DA's new cold case unit reviewing unsolved homicides in Hamilton County
CHATTANOOGA, TN (WRCB) -
New efforts are under way to solve cold case murders in Hamilton County. District Attorney General Neal Pinkston's new cold case unit is starting work this week.
Some families of unsolved murder victims have been waiting decades for answers, while knowing their loved one's killer could still be out there. They say it's easy to feel forgotten, but this new cold case unit is giving them hope.
"It's hard when you don't know," said Janice Wellington. And not knowing who killed her brother has meant 18 years of nearly sleepless nights.
Lester Wellington's name is one of about 120 on the list of cold case homicides in Hamilton County.
"Our mother Mena Richie was murdered 25 years ago," said Virginia James.
"We felt forgotten for the last 25 years," said Richie's other daughter, Ann Headley.
But now several investigators will be looking at old unsolved murder cases. Pinkston announced his new cold case unit on Tuesday.
"We saw an ability to make progress on those, and hopefully bring at some point, someday, justice -- not only for the family members, but also those who perpetrated these crimes," he said.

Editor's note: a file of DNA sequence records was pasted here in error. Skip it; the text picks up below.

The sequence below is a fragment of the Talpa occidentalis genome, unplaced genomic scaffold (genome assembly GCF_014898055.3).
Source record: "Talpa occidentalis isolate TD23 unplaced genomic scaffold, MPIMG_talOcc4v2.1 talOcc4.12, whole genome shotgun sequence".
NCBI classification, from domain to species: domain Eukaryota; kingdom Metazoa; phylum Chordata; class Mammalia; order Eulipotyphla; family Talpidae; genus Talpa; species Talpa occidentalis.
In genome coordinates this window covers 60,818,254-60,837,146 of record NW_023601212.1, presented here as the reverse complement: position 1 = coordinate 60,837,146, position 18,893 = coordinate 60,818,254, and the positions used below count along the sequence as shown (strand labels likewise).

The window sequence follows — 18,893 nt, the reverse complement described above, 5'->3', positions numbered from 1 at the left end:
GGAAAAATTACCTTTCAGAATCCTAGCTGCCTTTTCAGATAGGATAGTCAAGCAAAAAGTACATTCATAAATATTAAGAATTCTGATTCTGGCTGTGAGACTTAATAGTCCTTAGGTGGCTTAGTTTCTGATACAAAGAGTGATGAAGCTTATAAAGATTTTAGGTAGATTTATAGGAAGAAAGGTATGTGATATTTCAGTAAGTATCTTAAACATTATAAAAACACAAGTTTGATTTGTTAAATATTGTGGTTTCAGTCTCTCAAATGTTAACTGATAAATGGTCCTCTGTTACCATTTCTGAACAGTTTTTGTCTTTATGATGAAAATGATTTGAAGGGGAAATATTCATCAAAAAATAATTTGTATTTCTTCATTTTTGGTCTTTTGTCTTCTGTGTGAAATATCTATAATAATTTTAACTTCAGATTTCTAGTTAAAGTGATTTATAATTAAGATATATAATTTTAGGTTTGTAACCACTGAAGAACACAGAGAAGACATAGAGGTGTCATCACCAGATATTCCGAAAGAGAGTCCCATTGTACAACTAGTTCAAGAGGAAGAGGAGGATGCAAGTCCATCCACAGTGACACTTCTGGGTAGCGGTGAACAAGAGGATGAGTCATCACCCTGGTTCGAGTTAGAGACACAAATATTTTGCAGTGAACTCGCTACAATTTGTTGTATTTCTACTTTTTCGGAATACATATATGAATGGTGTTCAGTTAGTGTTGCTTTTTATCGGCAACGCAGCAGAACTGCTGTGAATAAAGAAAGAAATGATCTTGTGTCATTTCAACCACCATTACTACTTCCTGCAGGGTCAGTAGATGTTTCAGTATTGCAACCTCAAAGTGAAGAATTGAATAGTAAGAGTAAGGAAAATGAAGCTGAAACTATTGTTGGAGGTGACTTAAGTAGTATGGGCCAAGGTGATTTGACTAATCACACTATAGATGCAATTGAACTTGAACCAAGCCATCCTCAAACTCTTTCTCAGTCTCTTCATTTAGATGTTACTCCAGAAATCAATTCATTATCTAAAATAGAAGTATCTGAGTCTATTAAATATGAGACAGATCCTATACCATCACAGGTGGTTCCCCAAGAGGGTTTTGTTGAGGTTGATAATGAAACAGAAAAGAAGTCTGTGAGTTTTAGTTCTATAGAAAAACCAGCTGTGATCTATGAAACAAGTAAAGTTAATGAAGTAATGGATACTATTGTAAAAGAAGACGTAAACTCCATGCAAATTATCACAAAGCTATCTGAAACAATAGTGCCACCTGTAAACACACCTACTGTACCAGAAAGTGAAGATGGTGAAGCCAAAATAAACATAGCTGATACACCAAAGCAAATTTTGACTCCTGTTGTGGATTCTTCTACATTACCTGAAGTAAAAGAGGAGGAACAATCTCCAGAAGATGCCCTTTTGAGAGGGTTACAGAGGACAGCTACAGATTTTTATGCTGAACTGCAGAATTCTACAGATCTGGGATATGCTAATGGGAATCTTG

Mike Mathis will lead the unit. He's a retired 25-year homicide detective with Chattanooga Police. In recent years, CPD's cold case unit shrunk to just one person.
"We had several of us at one time working, and we made a lot of progress. But time and other things changed, and that unit got dwindled down," said Mathis.
Local, state and federal law enforcement agencies are teaming up to review cases as old as the mid-1970s.
"We never forget about those. We all think, 'Did we turn over every stone? Did we try everything we could?" said Sheriff Jim Hammond.
"We may not be able to solve all these cases. We don't even come in with those ideas," Pinkston said.
But in clearing one case -- it brings long-awaited justice to one person and one family.
"We've all lost a loved one, and I lost a son that was very close to my heart," said Vanessa Buckner, who is waiting on justice for her son. Quincy Bell was murdered two years ago.
"It wouldn't bring my son back. But it would really help me out so I can get some peace," she said.
And after 18 years of feeling forgotten, Wellington now has a renewed sense of hope.
"I guess God does answer prayers," Wellington said. "Because now we're getting some help."
Anyone with information on a cold case can call CrimeStoppers at (423) 698-3333.